Curious Readers Ask Me
I say this without fear or shame—YES! The love of art and dogs. The impulse toward workaholism arm-wrestling with a deep longing to hole up with a book and a glass of wine. The neuroses—too numerous to list. Like Frances, I lie about my weight on official documents and read myself to sleep at night. And I still miss my dear father with all my heart. In short, this story couldn't be more revealing if I broadcast my therapy sessions, posted my DNA on Twitter, and ran in the Naked Olympics with my social security number tattooed on my rump! Unlike Frances, I'm not dead—yet.
It was a slow-motion epiphany. I watched my mom sail past her ninetieth birthday with no sign of stopping, and I wondered what I'd be like at that age. Still going to the library? Drinking way too much coffee and tending a garden? The assumption being that I'd actually live that long. Then another question sneaked in under the radar. What if I don't? It lay dormant in some disused part of my brain until one afternoon when I was in bed with my favorite person, a prime location for writerly inspirations.
In truth, there were probably some mood-elevating substances involved when suddenly the whole book—title, concept, and main character—popped into my brain, a bit like Athena bursting from her father's head fully formed. Luckily, my darling is also a writer, so we keep blank notebooks and pens stashed under our pillows to capture these elusive treasures. I scribbled out the basics—a longevity guru determined to live to 100 is smacked by a taxi and catapulted into the afterlife—and I was off and running. I'll be forever grateful that Frances and the other characters chose me to tell their story.
Absolutely! And they were amazing people! Samuel Smiles, Olympe de Gouges, Saint Perpetua, the Oracle of Delphi, John Gerard---they all walked the earth. Just google them. They're worth exploring. And then there are all the gifted artists who haunted Frances in the afterlife: Edward Hopper, Willem de Kooning, Kathe Kollwitz, Toulouse Lautrec, Edvard Munch. What would life be without the work they left behind?
I have two books in progress, both involving the afterlife. You could say that I'm proposing scenarios in the hope that whoever's running the universe will take a hint, even plagiarize me. But it isn't like that. The ideas just arrive, and I scoop them up. Lucky for me, there haven't been any farm-inspired notions since I'm urban to the core.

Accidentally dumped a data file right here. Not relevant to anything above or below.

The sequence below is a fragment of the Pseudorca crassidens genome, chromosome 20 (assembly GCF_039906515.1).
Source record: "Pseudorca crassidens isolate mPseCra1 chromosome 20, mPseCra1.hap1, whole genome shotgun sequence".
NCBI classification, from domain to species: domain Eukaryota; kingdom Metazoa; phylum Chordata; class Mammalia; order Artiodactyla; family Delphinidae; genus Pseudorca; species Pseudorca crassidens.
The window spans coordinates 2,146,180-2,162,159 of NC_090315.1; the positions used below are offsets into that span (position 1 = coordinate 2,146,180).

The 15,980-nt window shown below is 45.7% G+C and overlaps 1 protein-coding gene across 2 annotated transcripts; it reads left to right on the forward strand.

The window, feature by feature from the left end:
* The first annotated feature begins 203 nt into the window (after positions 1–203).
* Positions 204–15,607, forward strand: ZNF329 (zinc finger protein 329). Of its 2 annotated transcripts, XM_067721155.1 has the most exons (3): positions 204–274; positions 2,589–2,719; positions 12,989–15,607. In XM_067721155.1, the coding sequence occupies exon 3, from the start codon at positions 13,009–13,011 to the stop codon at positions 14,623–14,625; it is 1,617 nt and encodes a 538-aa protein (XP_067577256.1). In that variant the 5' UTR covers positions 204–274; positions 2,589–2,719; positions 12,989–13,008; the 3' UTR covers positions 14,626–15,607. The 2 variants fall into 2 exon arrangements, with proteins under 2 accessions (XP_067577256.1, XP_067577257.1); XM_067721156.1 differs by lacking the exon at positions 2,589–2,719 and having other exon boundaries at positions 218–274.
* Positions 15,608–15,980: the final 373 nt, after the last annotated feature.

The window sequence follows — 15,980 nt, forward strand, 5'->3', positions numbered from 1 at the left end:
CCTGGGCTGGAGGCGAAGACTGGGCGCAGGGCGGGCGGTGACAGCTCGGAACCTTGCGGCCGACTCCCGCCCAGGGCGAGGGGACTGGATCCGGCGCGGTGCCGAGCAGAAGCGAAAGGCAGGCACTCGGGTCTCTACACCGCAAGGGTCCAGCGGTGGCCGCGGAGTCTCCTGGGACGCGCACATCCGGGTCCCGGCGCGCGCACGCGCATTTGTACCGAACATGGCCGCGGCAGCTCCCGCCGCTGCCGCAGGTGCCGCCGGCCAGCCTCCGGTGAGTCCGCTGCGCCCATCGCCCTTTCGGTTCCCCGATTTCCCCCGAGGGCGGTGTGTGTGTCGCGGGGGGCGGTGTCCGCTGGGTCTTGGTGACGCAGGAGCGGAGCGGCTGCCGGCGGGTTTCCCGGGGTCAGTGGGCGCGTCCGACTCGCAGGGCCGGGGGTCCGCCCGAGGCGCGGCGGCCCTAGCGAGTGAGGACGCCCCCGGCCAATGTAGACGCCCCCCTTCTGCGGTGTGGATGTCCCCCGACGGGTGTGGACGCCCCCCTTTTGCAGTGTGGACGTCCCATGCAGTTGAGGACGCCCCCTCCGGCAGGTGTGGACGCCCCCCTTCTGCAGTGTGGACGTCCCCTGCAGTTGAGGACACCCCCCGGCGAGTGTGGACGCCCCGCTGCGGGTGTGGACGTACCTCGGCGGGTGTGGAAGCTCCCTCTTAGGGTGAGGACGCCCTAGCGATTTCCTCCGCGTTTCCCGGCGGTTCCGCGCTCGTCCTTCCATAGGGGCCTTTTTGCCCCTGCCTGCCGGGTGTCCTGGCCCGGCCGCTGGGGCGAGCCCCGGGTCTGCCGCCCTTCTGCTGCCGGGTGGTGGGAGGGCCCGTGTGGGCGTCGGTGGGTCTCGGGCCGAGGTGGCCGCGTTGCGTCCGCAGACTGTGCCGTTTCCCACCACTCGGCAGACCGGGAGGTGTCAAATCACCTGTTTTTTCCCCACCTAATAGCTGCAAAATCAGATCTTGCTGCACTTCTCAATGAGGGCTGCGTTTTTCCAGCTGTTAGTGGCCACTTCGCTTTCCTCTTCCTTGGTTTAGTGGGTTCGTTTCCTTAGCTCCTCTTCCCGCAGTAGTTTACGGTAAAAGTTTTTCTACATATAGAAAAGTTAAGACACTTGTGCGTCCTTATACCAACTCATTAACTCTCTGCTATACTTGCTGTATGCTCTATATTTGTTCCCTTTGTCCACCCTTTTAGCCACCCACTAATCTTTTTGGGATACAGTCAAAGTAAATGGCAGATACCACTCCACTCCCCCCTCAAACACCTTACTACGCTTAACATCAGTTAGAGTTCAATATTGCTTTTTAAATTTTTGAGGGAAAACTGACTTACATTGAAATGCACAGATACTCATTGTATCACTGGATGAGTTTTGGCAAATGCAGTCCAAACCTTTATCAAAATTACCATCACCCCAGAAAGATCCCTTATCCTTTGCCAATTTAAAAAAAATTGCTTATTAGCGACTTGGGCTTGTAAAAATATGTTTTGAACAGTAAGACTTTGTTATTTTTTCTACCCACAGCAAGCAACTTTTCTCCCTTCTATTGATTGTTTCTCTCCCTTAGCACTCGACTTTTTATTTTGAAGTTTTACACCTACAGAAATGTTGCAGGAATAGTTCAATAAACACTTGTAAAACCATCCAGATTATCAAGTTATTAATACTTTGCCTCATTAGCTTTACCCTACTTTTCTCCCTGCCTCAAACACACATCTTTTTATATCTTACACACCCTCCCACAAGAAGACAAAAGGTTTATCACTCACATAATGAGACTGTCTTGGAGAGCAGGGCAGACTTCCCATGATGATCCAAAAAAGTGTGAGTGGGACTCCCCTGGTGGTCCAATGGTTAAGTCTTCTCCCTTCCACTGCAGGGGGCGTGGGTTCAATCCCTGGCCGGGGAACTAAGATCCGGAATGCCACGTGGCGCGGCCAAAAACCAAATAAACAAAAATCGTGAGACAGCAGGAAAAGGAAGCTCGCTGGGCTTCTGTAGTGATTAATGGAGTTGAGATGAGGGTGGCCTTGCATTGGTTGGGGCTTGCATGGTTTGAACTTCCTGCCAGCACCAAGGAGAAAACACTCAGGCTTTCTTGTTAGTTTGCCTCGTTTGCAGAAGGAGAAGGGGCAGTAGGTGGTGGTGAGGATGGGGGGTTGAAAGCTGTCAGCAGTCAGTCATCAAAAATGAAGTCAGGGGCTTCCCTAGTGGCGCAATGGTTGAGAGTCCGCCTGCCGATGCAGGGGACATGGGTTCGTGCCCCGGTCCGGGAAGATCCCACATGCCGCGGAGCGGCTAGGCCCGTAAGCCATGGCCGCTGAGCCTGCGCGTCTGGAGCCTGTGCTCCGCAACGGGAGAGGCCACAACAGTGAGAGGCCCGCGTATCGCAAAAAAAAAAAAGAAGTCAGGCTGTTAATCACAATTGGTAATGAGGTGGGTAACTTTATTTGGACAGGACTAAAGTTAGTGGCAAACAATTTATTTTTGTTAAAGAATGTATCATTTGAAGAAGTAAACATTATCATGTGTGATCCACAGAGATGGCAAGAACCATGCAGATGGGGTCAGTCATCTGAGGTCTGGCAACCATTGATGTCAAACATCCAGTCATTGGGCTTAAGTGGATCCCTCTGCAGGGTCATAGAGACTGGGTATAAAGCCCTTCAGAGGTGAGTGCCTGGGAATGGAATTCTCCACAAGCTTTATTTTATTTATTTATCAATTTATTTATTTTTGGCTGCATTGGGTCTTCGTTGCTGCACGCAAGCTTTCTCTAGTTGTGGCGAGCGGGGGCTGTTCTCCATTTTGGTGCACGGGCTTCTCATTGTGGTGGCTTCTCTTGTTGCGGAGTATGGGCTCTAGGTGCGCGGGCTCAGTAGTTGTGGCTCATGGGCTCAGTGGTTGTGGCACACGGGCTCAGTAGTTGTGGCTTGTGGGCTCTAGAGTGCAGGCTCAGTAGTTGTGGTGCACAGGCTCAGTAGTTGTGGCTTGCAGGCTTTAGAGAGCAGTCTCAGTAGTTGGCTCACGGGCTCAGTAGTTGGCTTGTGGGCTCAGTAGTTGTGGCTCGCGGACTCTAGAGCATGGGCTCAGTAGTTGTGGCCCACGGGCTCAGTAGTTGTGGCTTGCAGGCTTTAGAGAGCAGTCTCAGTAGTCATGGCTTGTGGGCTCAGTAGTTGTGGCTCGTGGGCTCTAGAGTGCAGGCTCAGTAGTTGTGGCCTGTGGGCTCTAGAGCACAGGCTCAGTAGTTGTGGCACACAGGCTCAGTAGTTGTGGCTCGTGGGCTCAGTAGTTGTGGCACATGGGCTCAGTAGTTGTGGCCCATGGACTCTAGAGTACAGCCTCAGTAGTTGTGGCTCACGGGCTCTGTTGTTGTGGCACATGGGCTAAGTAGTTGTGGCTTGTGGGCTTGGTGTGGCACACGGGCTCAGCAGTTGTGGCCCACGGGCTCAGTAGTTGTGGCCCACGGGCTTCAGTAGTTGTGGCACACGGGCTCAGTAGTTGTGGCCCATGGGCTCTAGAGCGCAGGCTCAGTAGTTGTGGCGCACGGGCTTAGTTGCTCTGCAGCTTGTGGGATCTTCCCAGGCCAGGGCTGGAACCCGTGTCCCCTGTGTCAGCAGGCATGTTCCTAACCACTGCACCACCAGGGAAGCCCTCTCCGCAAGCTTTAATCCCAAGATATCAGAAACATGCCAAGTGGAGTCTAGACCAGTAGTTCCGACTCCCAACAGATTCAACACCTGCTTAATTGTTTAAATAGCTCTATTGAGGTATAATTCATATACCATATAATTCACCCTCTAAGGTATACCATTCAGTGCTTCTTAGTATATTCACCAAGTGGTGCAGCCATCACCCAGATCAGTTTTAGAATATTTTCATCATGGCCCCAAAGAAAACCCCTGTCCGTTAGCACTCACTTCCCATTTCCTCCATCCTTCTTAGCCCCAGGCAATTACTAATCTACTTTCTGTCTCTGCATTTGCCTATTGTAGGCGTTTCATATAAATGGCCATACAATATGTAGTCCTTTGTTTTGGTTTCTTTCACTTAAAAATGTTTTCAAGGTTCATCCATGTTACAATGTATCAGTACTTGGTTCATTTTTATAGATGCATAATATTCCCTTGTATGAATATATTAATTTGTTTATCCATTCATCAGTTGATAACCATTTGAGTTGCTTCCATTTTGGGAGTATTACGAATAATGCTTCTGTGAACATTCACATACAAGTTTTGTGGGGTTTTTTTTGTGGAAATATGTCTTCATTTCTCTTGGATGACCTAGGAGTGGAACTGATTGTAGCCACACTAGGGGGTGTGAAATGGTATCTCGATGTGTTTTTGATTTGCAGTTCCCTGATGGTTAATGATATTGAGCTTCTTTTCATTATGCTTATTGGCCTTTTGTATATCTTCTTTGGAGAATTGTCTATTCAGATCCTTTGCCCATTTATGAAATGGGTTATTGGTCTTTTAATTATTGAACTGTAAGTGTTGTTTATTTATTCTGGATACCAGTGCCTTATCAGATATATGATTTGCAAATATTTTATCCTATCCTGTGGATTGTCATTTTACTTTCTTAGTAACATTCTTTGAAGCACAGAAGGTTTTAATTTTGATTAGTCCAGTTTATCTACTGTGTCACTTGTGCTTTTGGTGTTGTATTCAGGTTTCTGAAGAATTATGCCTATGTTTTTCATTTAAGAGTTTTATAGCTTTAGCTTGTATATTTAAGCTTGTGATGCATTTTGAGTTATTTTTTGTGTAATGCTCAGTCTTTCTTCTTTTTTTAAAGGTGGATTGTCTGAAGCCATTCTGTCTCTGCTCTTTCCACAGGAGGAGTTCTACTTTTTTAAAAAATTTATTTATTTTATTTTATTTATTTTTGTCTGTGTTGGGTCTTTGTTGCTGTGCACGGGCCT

When I sit down to write, I'm greeted by a tiny sign that says: I'm living my dream. That's because, for decades, I went to an office by day and wrote by night, at times falling asleep at my computer. I can't tell you how often I longed to just roll out of bed and start writing while my brain was fresh. So now I can. And I do. I write in the morning and during the day, on weekdays and weekends.
I write in airports, hotel rooms, and anywhere there's a scrap of paper and a pen because when I'm writing a novel, the characters are all wide awake inside me, sifting the environment for bits of conversation they can steal, prospecting for ideas that will bail them out of trouble or promote their cause. It seems that part of my brain is in dialogue with them all the time, working on getting their story right. When I finish a book, I miss them. It's like showing up at the playground, and none of my friends are there. Time to make new friends.
Do you have a question of your own? I'd love to hear from you. Just shoot me a message at email@example.com, and I'll try my best to respond.
BOOK GROUP RESOURCES
Are you lucky enough to have a group of book-loving friends who meet to talk, eat and drink, sometimes even managing to discuss the book of the month? I'd be happy to send a list of questions to use for your discussions or simply to stimulate your own thinking. I'm also available to Zoom with your group. Just send your requests to firstname.lastname@example.org. Please include your full name, e-mail, and where your book group meets.